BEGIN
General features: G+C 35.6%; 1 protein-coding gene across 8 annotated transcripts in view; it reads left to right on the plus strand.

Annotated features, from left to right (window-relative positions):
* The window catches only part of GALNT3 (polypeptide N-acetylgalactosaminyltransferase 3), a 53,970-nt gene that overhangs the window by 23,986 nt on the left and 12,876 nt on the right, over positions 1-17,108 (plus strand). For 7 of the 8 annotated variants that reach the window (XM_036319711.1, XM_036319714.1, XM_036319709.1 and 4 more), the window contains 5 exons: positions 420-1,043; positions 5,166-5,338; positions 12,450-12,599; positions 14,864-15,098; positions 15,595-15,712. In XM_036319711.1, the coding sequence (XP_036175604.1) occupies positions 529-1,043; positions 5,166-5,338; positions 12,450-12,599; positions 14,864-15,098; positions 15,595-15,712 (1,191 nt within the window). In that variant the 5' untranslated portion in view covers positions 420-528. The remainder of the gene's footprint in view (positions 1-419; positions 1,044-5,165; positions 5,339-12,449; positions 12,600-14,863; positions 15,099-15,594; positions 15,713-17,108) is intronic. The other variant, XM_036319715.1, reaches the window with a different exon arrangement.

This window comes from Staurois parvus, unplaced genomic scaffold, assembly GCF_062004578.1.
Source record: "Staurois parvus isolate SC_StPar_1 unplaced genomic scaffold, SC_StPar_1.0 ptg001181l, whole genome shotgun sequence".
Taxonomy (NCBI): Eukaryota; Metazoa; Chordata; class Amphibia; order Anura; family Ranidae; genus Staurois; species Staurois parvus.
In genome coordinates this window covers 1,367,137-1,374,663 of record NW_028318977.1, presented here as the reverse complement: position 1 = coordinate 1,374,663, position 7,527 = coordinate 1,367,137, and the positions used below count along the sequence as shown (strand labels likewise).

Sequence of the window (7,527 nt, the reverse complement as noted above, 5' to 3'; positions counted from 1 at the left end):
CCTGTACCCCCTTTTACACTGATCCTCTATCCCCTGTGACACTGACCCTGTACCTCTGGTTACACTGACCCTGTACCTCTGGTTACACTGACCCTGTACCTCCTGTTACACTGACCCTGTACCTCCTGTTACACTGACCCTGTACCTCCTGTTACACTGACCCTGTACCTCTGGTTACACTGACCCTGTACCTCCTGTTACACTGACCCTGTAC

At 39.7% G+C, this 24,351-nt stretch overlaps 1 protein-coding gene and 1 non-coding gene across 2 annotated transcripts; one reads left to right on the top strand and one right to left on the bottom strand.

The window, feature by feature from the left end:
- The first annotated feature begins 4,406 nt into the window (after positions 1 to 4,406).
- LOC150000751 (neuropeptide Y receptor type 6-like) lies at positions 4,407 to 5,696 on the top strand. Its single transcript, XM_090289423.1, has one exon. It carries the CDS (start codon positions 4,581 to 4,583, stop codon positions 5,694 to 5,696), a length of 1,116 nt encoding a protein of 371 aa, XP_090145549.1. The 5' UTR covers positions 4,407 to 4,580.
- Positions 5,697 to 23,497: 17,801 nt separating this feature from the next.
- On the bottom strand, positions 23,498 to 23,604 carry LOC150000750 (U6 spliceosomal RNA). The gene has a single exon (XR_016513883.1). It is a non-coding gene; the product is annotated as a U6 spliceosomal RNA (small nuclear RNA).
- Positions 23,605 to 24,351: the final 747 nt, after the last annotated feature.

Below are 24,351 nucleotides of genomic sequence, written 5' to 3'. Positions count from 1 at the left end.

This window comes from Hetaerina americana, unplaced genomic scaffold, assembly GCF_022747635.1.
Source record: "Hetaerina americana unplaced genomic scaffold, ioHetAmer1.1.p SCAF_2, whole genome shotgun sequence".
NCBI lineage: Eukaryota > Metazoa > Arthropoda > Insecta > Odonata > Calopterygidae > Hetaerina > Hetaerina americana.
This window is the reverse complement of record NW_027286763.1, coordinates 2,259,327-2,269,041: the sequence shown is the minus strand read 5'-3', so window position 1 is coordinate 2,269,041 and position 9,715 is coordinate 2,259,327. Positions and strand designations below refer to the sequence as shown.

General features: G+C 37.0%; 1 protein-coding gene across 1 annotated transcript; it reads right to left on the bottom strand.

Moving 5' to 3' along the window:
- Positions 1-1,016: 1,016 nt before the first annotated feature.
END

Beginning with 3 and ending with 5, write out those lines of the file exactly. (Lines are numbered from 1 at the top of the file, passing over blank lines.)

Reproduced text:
* The window catches only part of GALNT3 (polypeptide N-acetylgalactosaminyltransferase 3), a 53,970-nt gene that overhangs the window by 23,986 nt on the left and 12,876 nt on the right, over positions 1-17,108 (plus strand). For 7 of the 8 annotated variants that reach the window (XM_036319711.1, XM_036319714.1, XM_036319709.1 and 4 more), the window contains 5 exons: positions 420-1,043; positions 5,166-5,338; positions 12,450-12,599; positions 14,864-15,098; positions 15,595-15,712. In XM_036319711.1, the coding sequence (XP_036175604.1) occupies positions 529-1,043; positions 5,166-5,338; positions 12,450-12,599; positions 14,864-15,098; positions 15,595-15,712 (1,191 nt within the window). In that variant the 5' untranslated portion in view covers positions 420-528. The remainder of the gene's footprint in view (positions 1-419; positions 1,044-5,165; positions 5,339-12,449; positions 12,600-14,863; positions 15,099-15,594; positions 15,713-17,108) is intronic. The other variant, XM_036319715.1, reaches the window with a different exon arrangement.

This window comes from Staurois parvus, unplaced genomic scaffold, assembly GCF_062004578.1.
Source record: "Staurois parvus isolate SC_StPar_1 unplaced genomic scaffold, SC_StPar_1.0 ptg001181l, whole genome shotgun sequence".